He’ll be much missed by many in this parish.
He was one of my favourites. I hope he’s found out if there are any Dyson spheres out there. I’m not sure if he held out much hope for an afterlife. He was brought up in a Christian household and never rejected the idea of a creator god but, as with everything else, he had some contrarian views about it. Ironically, for one not attached to the idea he had an interesting take on “the problem of evil” should the universe turn out to have been created by an all-powerful god. His solution was a “law of maximum diversity” which …
“operates at both the physical and the mental level. It says that the laws of nature and the initial conditions are such as to make the universe as interesting as possible. As a result, life is possible but not too easy. Always when things are dull, something turns up to challenge us and to stop us from settling into a rut. Examples of things which made life difficult are all around us: comet impacts, ice ages, weapons, plagues, nuclear fission, computers, sex, sin and death. Not all challenges can be overcome, and so we have tragedy. Maximum diversity often leads to maximum stress. In the end we survive, but only by the skin of our teeth.”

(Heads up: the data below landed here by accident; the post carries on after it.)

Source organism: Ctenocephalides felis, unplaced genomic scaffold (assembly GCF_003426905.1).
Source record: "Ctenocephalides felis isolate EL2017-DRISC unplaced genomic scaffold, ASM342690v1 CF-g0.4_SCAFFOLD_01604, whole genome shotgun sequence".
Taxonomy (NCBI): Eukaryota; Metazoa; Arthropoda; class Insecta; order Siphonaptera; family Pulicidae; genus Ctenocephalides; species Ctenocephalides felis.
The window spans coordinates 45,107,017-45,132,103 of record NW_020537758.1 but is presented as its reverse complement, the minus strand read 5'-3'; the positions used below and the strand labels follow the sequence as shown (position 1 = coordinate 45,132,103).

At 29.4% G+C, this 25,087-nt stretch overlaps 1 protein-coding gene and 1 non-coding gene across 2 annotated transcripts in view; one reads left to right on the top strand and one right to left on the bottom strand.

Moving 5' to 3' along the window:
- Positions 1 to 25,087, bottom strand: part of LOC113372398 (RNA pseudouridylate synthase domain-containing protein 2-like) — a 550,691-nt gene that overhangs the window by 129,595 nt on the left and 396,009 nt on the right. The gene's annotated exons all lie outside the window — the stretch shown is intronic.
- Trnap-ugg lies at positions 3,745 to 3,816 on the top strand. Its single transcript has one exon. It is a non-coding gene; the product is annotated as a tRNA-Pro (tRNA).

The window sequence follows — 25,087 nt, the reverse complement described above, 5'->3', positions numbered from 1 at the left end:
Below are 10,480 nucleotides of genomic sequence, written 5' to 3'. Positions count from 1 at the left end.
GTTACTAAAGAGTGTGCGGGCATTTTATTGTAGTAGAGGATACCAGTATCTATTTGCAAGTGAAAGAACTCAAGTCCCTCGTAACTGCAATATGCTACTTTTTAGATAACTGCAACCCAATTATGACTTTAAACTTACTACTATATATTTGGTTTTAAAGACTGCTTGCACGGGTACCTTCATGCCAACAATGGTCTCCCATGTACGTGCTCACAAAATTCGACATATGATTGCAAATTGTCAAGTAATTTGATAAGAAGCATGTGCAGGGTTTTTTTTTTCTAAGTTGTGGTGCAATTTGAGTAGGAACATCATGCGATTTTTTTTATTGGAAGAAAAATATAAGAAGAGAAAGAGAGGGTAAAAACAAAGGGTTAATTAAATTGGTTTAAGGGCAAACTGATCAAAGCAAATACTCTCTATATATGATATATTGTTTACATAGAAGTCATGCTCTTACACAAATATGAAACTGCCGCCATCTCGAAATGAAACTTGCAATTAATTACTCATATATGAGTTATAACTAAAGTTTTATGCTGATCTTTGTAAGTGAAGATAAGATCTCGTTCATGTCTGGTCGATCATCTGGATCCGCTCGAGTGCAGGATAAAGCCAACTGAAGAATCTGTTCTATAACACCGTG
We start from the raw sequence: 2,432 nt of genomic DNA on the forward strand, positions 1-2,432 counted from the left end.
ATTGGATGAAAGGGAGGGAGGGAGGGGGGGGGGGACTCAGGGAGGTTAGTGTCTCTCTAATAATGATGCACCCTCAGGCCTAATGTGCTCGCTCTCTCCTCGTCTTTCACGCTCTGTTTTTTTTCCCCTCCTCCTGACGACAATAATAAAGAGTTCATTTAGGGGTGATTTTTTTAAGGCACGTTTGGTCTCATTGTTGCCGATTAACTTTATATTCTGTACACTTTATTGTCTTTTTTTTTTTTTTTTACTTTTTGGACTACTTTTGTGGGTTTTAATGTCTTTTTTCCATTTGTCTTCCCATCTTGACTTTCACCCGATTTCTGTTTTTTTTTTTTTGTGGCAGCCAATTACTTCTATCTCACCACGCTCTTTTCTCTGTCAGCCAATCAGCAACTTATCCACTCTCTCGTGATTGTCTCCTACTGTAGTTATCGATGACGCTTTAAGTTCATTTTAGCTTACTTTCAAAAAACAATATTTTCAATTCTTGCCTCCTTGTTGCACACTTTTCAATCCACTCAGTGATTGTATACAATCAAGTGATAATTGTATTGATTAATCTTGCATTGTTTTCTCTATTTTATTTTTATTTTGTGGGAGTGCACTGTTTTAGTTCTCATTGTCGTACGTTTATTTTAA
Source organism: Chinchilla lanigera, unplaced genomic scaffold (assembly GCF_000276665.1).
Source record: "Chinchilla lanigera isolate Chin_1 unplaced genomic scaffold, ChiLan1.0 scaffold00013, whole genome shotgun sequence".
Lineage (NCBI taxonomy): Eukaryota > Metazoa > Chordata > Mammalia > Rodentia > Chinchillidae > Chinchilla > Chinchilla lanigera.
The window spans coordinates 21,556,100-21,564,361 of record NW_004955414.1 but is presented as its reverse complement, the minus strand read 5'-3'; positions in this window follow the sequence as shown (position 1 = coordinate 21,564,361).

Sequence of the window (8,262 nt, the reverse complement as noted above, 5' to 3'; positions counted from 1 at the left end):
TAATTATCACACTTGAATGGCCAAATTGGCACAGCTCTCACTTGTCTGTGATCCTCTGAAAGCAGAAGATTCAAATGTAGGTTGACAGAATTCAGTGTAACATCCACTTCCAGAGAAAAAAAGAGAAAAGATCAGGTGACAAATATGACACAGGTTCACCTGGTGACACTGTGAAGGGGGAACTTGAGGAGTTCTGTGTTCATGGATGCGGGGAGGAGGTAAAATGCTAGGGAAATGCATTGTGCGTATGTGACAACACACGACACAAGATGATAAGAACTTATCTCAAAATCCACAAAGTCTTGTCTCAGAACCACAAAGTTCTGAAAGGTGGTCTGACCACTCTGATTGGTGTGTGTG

I’d like to think he’s out there finding out just how interesting the universe is.
Some more from Scott Aaronson:
With Dyson’s passing, the scientific world has lost one of its last direct links to a heroic era, of Einstein and Oppenheimer and von Neumann and a young Richard Feynman, when theoretical physics stood at the helm of civilization like never before or since. Dyson, who apparently remained not only lucid but mathematically powerful (!) well into his last year, clearly remembered when the Golden Age of science fiction looked like simply sober forecasting; when the smartest young people, rather than denouncing each other on Twitter, dreamed of scouting the solar system in thermonuclear-explosion-powered spacecraft and seriously worked to make that happen.
I watched him in the past, maybe it was a Ted talk. This is sad news. An intellectual giant, dreamer and visionary. Who might we be talking about like this twenty or forty years from now?